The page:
There are several other considerations to bare in mind as well. Generally I don’t have prints made and have my films developed only (dev only). I scan my own negative and positive 35mm, and medium format films myself on an old Epson Perfection 2480 flatbed scanner which has a light in the lid to illuminate the developed films as they are being scanned.
Type: Aperture priority auto-exposure 35 mm rangefinder-focus camera.
Film format: 35mm standard. No DX-coding. ASA set manually.
Lens: 35mm f/2.8. Olympus F.Zuiko. The unusual lens design means that it is shorter than its own focal length. It doesn’t need to retract back into the camera body when switched off to make it more compact. Which of course means it doesn’t need to waste time extending when the camera is switched on – which also saves the batteries. In practice, this feature makes shooting from startup almost instant.
The lens features 6 elements arranged in 5 groups. On Olympus Zuiko lenses the alphabet letter corresponds with a numeral starting with A equals 1. Therefore F being the 6th letter of the alphabet means that there are 6 lens elements.
Shutter: Electronic between the lens with a range between 1/500 – to 10 seconds. The XA works very well for long exposure night shots. Mount the camera on a tripod to prevent any camera shake and release the shutter with the self-timer.
Shutter Release: Electromagnetic feather-touch shutter release aimed at preventing camera shake. Be sure to hold the camera as steady as possible when releasing the shutter to avoid pushing the whole camera down causing blurred images. I found that occasionally the shutter wouldn’t fire. This is easily fixed by closing and reopening the clamshell to switch the meter off and back on.
Viewfinder: Shutter speed readout and over-exposure warning. Bright frame finder makes the view 0.55x real-life.
Focusing: Double-image coupled rangefinder. Focusing range: 0.85 m to infinity. It is resonably bright and I have no trouble focusing even while wearing glasses. However, the gold/yellow rangefinder patch could be brighter and does tend to fade on some examples of this camera. You can easily enhance the contrast of the patch by placing a dot on the front of the viewfinder with a black Sharpie pen, or cut one from black insulation tape and stick it in place. The second option is the better because you can lift the tape off easily and restick it if you haven’t placed it in the correct place the first time.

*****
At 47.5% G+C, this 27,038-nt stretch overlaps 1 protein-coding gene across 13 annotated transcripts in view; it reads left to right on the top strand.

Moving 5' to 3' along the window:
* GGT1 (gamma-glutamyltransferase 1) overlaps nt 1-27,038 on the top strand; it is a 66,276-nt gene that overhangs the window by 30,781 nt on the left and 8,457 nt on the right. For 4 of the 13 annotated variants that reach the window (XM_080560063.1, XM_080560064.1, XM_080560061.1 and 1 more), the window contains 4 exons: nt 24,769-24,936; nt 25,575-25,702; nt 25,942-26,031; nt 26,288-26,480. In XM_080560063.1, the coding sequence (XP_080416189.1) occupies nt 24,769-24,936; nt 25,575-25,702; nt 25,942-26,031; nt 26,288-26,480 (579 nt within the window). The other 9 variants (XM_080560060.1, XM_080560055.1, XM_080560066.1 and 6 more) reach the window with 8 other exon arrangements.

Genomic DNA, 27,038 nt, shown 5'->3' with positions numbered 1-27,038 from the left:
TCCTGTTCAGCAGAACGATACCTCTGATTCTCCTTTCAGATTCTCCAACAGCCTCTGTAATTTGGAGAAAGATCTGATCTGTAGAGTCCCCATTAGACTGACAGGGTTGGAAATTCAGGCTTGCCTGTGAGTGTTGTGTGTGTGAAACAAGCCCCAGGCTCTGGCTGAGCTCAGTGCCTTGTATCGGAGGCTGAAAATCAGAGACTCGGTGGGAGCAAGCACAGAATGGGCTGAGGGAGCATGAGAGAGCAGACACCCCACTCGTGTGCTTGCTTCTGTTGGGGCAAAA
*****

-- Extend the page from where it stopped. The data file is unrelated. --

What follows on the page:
Exposure control: Aperture-priority automatic exposure. Automatic shutter speed range 10 sec to 1/500 sec. Backlighting compensation +1.5EV.
Aperture range: F2.8 to F22.
Exposure counter: Progressive type with automatic reset, displayed on the top-plate.
Self-timer: Electronic self-timer with a 12-second delay. Blinking LED and electronic beeper
Film speed range: ASA 25, 50, 100, 200, 400 and 800. No automatic setting with a DX-coded film.
Film Advance: Film advance is by a small thumbwheel just like a disposable camera. This works fine and was likely used to keep the design as compact as possible.
Film Rewind: The film is rewound by raising the rewind crank handle on top of the camera and pressing the button on the bottom plate to disengage the spool. Then crank the film back into the canister turning it until it winds without resistance indicating it is fully retracted. Then pull upwards on the crank to disengage the film spool before opening the back to remove it. This is fiddly on such a small camera but easily done.
Flash modes: An A11 electronic flash attaches to the lefthand side of the camera with a screw and knurled knob built into the flash. On the XA this flash works in both auto and manual. It will fire approximately 150 times with its 1.5v AA penlight battery. There is also a more powerful A16 flash which uses two AA penlight batteries but is harder to find. With the flash in auto mode, you need only push the slider to “flash” on the front of the camera to start the flash charging. I don’t have a flash for my XA but would concede it would be good to have for fill-flash when taking portrait shots on a bright sunny day or when taking a photograph indoors in poor light.
Power source: 2x 1.5V LR44. Eveready EPX76 and AG13 or equivalent.
Battery check: Move the lever on the bottom of the camera to the Battery Check position. If there is sufficient charge for the camera to operate the red LED on the front of the camera shines continuously and a high-pitch tone is emitted.
Weather-Proof: Can survive a bit of water splashed on it. But isn’t water-proof.
Dimensions: 103 mm wide, 64 mm high, and 40 mm deep.
Years manufactured: 1979-1985.
Overall this is a truly excellent little film camera. My shots are always well exposed. Of all the Olympus rangefinders I have tried together with the later point-and-shoot Mju range I like the XA the most. It is a true rangefinder camera with the battery to operate the electronic shutter and to power the light meter. There being aperture-priority automatic exposure you are able to exert greater control over expose. Although you cannot choose the shutter speed separately, you do have knowledge of the shutter speed and exposure prior to releasing the shutter, a feature missing in the later Mju range.
As an interesting aside: The photographs you can see in the gallery above were from relatively low-resolution scans. The negative film had been stored in a refrigerator for at least ten years but still worked alright with the C41 process. You will get far better results from something like Fuji Provia 100F Daylight-Balance Color Transparency Film and have the strips scanned to 25MB tiffs at the same time the film is developed. Though both the film and the E6 processing are frightfully expensive nowadays. Cell phones have advanced to a level where they can take very high-resolution pics and have the processing power of a desktop computer. However, for those of us who have grown up with 35mm and medium format film and cameras, it has a wonderful quality that is hard to explain!